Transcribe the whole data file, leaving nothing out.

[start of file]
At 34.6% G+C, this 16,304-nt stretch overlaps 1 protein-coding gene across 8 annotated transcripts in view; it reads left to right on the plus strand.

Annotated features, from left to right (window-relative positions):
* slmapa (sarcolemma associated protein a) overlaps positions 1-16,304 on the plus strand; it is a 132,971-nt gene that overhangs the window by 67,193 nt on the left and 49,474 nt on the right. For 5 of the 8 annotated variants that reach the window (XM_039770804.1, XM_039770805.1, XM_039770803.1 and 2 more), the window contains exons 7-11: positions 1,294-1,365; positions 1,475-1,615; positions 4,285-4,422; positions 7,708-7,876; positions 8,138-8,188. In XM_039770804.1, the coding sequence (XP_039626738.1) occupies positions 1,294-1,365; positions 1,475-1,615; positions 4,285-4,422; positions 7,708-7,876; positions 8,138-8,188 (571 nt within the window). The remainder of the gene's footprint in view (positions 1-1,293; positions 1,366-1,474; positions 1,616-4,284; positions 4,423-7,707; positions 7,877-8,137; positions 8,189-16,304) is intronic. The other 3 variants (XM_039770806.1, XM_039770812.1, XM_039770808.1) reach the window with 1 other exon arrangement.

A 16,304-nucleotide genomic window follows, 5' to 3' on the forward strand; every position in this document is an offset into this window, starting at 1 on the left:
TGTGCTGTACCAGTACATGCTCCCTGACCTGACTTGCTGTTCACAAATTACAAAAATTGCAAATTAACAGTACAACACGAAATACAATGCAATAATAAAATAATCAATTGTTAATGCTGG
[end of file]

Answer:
At 34.6% G+C, this 16,304-nt stretch overlaps 1 protein-coding gene across 8 annotated transcripts in view; it reads left to right on the plus strand.

Annotated features, from left to right (window-relative positions):
* slmapa (sarcolemma associated protein a) overlaps positions 1-16,304 on the plus strand; it is a 132,971-nt gene that overhangs the window by 67,193 nt on the left and 49,474 nt on the right. For 5 of the 8 annotated variants that reach the window (XM_039770804.1, XM_039770805.1, XM_039770803.1 and 2 more), the window contains exons 7-11: positions 1,294-1,365; positions 1,475-1,615; positions 4,285-4,422; positions 7,708-7,876; positions 8,138-8,188. In XM_039770804.1, the coding sequence (XP_039626738.1) occupies positions 1,294-1,365; positions 1,475-1,615; positions 4,285-4,422; positions 7,708-7,876; positions 8,138-8,188 (571 nt within the window). The remainder of the gene's footprint in view (positions 1-1,293; positions 1,366-1,474; positions 1,616-4,284; positions 4,423-7,707; positions 7,877-8,137; positions 8,189-16,304) is intronic. The other 3 variants (XM_039770806.1, XM_039770812.1, XM_039770808.1) reach the window with 1 other exon arrangement.

A 16,304-nucleotide genomic window follows, 5' to 3' on the forward strand; every position in this document is an offset into this window, starting at 1 on the left:
TGTGCTGTACCAGTACATGCTCCCTGACCTGACTTGCTGTTCACAAATTACAAAAATTGCAAATTAACAGTACAACACGAAATACAATGCAATAATAAAATAATCAATTGTTAATGCTGG